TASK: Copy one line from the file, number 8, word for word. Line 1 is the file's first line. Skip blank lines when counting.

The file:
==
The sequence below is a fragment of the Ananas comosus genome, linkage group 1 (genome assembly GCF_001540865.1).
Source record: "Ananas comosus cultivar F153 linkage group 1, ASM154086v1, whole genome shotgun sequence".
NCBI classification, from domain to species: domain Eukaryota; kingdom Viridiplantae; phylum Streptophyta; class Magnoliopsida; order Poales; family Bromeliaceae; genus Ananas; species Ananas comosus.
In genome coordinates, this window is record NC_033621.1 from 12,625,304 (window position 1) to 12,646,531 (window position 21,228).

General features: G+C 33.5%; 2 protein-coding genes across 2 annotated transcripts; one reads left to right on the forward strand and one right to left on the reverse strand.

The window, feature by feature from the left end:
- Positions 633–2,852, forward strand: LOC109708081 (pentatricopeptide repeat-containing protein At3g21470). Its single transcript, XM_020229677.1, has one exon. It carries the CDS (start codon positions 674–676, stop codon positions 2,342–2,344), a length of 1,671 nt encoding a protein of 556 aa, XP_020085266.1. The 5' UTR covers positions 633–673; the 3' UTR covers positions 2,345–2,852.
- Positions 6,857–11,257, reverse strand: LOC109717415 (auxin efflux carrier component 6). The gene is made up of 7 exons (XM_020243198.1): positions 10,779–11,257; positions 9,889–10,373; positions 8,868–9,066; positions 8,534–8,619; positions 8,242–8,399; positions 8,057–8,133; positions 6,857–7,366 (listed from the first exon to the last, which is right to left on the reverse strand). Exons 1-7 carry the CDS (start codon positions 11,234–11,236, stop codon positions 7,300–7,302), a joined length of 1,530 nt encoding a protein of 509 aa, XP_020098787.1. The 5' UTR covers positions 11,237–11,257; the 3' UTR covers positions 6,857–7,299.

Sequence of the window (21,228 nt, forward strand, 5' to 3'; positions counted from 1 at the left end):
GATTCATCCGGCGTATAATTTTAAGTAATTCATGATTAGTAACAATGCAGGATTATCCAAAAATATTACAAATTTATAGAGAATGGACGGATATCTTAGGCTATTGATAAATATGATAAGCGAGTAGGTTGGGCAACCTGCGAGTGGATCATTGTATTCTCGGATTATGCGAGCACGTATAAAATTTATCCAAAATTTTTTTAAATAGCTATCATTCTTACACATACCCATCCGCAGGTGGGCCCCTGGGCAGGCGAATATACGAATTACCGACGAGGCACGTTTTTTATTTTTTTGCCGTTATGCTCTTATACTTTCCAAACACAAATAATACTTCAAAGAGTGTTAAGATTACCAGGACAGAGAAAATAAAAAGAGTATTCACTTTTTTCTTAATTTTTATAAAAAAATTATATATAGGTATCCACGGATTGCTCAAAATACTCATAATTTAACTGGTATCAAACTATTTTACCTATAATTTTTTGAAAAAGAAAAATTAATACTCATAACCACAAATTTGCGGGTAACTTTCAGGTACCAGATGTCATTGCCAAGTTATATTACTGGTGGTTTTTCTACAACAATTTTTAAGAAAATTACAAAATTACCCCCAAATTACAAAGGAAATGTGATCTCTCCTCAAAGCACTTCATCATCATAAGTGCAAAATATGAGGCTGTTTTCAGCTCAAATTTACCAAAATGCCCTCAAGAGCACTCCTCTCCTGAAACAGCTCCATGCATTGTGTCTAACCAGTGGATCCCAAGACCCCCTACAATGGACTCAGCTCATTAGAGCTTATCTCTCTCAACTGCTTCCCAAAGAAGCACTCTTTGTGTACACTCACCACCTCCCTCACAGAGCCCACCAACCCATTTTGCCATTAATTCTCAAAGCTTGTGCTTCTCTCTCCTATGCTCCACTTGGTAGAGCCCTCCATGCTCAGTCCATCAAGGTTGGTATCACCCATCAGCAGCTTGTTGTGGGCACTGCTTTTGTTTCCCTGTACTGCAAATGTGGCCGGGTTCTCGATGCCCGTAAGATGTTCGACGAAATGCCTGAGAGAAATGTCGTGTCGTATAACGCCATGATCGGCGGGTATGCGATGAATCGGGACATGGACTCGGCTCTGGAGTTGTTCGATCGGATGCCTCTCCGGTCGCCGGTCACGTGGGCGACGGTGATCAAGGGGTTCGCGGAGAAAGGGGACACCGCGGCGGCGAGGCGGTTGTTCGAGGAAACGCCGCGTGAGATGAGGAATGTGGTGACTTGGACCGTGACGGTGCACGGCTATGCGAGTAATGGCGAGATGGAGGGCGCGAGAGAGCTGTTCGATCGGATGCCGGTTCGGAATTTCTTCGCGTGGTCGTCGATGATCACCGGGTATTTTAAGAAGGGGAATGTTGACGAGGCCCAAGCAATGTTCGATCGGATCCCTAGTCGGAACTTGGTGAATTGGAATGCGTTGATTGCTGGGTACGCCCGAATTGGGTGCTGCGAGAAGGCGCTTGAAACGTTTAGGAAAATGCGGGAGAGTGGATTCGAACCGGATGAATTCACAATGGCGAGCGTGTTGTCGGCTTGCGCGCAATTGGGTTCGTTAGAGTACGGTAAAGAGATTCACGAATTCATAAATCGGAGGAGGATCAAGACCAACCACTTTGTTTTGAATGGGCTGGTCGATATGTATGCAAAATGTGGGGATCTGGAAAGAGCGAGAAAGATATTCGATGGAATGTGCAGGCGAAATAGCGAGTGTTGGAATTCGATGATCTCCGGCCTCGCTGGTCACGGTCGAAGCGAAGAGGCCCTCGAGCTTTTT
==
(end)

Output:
- Positions 6,857–11,257, reverse strand: LOC109717415 (auxin efflux carrier component 6). The gene is made up of 7 exons (XM_020243198.1): positions 10,779–11,257; positions 9,889–10,373; positions 8,868–9,066; positions 8,534–8,619; positions 8,242–8,399; positions 8,057–8,133; positions 6,857–7,366 (listed from the first exon to the last, which is right to left on the reverse strand). Exons 1-7 carry the CDS (start codon positions 11,234–11,236, stop codon positions 7,300–7,302), a joined length of 1,530 nt encoding a protein of 509 aa, XP_020098787.1. The 5' UTR covers positions 11,237–11,257; the 3' UTR covers positions 6,857–7,299.